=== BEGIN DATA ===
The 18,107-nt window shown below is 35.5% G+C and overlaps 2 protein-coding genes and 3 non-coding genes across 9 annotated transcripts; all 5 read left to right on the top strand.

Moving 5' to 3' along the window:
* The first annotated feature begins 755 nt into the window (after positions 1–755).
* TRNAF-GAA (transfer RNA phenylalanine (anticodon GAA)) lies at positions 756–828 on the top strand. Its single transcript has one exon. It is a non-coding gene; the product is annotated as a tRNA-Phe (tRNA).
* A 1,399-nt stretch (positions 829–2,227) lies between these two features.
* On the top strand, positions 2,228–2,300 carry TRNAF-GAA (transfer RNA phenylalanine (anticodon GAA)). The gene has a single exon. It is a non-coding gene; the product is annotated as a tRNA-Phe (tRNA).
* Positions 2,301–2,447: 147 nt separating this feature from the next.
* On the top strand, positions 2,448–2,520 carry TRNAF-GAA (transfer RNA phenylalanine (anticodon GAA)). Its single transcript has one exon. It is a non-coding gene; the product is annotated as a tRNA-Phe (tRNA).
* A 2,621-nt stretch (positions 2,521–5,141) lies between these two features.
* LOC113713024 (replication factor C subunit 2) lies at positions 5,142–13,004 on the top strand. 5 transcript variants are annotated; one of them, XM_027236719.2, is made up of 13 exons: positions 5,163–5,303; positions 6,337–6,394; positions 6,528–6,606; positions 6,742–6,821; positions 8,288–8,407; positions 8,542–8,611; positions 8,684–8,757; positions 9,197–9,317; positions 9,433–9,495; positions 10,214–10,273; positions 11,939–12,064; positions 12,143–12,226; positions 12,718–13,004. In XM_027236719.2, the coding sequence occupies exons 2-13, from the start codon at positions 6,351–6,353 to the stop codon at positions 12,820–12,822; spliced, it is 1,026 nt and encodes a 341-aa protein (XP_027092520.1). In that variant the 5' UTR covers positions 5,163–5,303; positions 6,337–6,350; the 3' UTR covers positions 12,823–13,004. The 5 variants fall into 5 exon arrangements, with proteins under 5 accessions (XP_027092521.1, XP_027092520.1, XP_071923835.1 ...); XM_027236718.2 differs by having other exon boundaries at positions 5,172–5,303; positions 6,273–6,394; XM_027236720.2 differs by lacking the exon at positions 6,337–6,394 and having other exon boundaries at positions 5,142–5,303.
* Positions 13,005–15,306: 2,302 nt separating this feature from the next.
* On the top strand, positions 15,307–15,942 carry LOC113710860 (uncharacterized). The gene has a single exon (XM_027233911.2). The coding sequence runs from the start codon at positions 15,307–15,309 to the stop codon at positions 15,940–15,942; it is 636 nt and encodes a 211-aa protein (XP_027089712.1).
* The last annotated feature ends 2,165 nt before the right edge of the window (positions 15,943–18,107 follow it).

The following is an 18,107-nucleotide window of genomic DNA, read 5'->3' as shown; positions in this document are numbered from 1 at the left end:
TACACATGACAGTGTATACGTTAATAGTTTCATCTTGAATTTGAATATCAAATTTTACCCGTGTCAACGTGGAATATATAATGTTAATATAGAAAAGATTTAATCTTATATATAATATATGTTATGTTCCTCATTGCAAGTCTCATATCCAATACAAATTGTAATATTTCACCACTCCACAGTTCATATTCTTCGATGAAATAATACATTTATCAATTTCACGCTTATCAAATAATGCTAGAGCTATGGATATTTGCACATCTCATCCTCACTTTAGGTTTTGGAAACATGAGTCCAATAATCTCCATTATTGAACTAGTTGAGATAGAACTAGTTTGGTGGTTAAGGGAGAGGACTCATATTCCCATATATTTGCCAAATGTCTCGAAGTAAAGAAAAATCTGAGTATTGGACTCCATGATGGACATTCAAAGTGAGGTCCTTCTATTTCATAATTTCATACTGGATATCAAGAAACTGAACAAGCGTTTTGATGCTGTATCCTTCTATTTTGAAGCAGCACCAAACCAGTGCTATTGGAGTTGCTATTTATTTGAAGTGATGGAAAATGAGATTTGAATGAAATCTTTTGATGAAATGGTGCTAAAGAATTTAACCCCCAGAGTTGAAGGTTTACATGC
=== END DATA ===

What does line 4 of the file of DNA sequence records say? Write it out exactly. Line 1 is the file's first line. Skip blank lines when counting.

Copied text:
* TRNAF-GAA (transfer RNA phenylalanine (anticodon GAA)) lies at positions 756–828 on the top strand. Its single transcript has one exon. It is a non-coding gene; the product is annotated as a tRNA-Phe (tRNA).